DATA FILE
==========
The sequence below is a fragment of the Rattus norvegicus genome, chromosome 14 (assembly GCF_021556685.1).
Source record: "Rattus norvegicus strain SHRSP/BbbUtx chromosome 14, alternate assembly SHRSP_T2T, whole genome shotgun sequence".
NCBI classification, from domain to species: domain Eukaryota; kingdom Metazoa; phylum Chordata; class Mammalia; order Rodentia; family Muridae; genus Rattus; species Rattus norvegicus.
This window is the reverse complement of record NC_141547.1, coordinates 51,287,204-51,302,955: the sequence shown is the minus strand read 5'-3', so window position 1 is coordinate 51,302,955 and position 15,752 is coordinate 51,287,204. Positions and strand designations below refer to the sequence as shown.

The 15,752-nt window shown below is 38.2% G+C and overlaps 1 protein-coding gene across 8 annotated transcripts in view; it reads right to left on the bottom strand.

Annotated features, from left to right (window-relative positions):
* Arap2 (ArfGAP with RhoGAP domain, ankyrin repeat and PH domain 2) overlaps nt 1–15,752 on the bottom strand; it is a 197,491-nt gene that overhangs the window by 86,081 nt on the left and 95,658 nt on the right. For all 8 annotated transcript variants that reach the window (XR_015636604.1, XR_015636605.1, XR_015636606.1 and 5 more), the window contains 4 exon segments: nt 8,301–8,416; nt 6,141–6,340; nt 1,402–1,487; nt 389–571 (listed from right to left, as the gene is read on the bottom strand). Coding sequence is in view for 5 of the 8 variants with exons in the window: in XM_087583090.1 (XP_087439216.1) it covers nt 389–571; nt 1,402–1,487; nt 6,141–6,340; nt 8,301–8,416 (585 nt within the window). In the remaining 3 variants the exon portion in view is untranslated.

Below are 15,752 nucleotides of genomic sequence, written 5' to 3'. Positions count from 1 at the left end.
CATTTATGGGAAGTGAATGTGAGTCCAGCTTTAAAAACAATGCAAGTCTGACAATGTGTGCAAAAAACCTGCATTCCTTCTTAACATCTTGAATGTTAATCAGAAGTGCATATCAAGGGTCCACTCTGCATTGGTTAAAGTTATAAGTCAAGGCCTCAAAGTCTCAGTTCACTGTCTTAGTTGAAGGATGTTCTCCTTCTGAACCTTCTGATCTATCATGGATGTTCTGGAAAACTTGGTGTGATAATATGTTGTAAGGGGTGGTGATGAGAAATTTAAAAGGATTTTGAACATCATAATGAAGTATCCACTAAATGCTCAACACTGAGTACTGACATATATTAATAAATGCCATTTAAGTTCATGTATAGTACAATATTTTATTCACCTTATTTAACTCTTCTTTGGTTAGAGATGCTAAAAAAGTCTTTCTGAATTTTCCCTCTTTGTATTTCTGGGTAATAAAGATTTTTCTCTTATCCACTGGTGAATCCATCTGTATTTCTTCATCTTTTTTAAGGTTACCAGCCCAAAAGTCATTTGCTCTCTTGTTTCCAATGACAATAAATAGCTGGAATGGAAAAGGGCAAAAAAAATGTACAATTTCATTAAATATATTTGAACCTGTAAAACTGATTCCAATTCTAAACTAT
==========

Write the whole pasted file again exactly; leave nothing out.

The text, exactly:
The sequence below is a fragment of the Rattus norvegicus genome, chromosome 14 (assembly GCF_021556685.1).
Source record: "Rattus norvegicus strain SHRSP/BbbUtx chromosome 14, alternate assembly SHRSP_T2T, whole genome shotgun sequence".
NCBI classification, from domain to species: domain Eukaryota; kingdom Metazoa; phylum Chordata; class Mammalia; order Rodentia; family Muridae; genus Rattus; species Rattus norvegicus.
This window is the reverse complement of record NC_141547.1, coordinates 51,287,204-51,302,955: the sequence shown is the minus strand read 5'-3', so window position 1 is coordinate 51,302,955 and position 15,752 is coordinate 51,287,204. Positions and strand designations below refer to the sequence as shown.

The 15,752-nt window shown below is 38.2% G+C and overlaps 1 protein-coding gene across 8 annotated transcripts in view; it reads right to left on the bottom strand.

Annotated features, from left to right (window-relative positions):
* Arap2 (ArfGAP with RhoGAP domain, ankyrin repeat and PH domain 2) overlaps nt 1–15,752 on the bottom strand; it is a 197,491-nt gene that overhangs the window by 86,081 nt on the left and 95,658 nt on the right. For all 8 annotated transcript variants that reach the window (XR_015636604.1, XR_015636605.1, XR_015636606.1 and 5 more), the window contains 4 exon segments: nt 8,301–8,416; nt 6,141–6,340; nt 1,402–1,487; nt 389–571 (listed from right to left, as the gene is read on the bottom strand). Coding sequence is in view for 5 of the 8 variants with exons in the window: in XM_087583090.1 (XP_087439216.1) it covers nt 389–571; nt 1,402–1,487; nt 6,141–6,340; nt 8,301–8,416 (585 nt within the window). In the remaining 3 variants the exon portion in view is untranslated.

Below are 15,752 nucleotides of genomic sequence, written 5' to 3'. Positions count from 1 at the left end.
CATTTATGGGAAGTGAATGTGAGTCCAGCTTTAAAAACAATGCAAGTCTGACAATGTGTGCAAAAAACCTGCATTCCTTCTTAACATCTTGAATGTTAATCAGAAGTGCATATCAAGGGTCCACTCTGCATTGGTTAAAGTTATAAGTCAAGGCCTCAAAGTCTCAGTTCACTGTCTTAGTTGAAGGATGTTCTCCTTCTGAACCTTCTGATCTATCATGGATGTTCTGGAAAACTTGGTGTGATAATATGTTGTAAGGGGTGGTGATGAGAAATTTAAAAGGATTTTGAACATCATAATGAAGTATCCACTAAATGCTCAACACTGAGTACTGACATATATTAATAAATGCCATTTAAGTTCATGTATAGTACAATATTTTATTCACCTTATTTAACTCTTCTTTGGTTAGAGATGCTAAAAAAGTCTTTCTGAATTTTCCCTCTTTGTATTTCTGGGTAATAAAGATTTTTCTCTTATCCACTGGTGAATCCATCTGTATTTCTTCATCTTTTTTAAGGTTACCAGCCCAAAAGTCATTTGCTCTCTTGTTTCCAATGACAATAAATAGCTGGAATGGAAAAGGGCAAAAAAAATGTACAATTTCATTAAATATATTTGAACCTGTAAAACTGATTCCAATTCTAAACTAT